Metal dithizonates form an interesting class of photochromic complexes, being one of the first organic dyes to exhibit photochromic proprieties. Easy to synthesise, they form strongly coloured complexes with a large number of metals and are compatible with a variety of different media (solvents, host-guest systems, polymers, glass surfaces, etc.). In particular, mercury(II)bisdithizonate, Hg(HDz)2, has been deeply studied, since it has been shown to exhibit reversible photochromism in organic solvents [1-3]: the normal form A, of orange-yellow colour, changes to an active form B, of royal-blue colour, if irradiated by visible light [4-6]. This photochromic cycle can be repeated several times. The structure of the normal form, for the solid state and the ground state in solution is shown in Figure 1(a), together with the photochromic transformation involving a trans-cis isomerization about the C=N bond and N-to-N hydrogen transfer, Figure1(b) [5].



Figure 1. Structure of the Hg(HDz)2 molecule : the ligand forms an N,S-chelate ring with the metal atom (part a). Irradiation of the complex induces photochromism and the orange (normal) form changes colour to the blue (active) form (part b).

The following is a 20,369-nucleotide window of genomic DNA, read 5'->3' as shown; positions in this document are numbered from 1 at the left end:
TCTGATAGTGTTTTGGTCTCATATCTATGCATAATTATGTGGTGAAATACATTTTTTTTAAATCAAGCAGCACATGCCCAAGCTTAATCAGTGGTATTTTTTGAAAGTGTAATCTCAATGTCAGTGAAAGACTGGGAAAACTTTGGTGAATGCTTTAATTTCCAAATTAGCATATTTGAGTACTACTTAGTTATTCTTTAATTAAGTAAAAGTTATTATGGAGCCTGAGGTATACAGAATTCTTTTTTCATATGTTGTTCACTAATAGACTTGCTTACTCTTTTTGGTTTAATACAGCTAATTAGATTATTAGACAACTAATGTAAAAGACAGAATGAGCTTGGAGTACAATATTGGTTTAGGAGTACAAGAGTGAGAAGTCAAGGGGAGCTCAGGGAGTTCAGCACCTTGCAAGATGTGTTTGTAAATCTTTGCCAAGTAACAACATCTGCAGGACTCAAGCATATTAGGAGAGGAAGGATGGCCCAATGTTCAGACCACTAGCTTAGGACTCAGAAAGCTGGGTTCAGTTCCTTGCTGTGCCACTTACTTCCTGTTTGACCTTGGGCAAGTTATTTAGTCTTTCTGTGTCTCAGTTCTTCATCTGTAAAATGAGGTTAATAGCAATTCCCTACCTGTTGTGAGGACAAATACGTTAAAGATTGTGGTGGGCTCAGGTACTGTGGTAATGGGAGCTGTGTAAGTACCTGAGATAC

The normal form is converted by a photochemical trans-cis isomerization about N=N double bond into the isomer B which shows a lower absorption intensity at longer wavelength. The reason for the comparatively long-wavelength absorption of B might be a torsion about the C-N single bond. Form B may revert photochemically as well as thermally to the original form. A study of the colour response range induced by irradiation with visible light of Hg(HDz)2 in different solvents will be reported elsewhere shortly. In this paper, we study the transient behaviour of Hg(HDz)2 on a picosecond timescale following resonant optical excitation.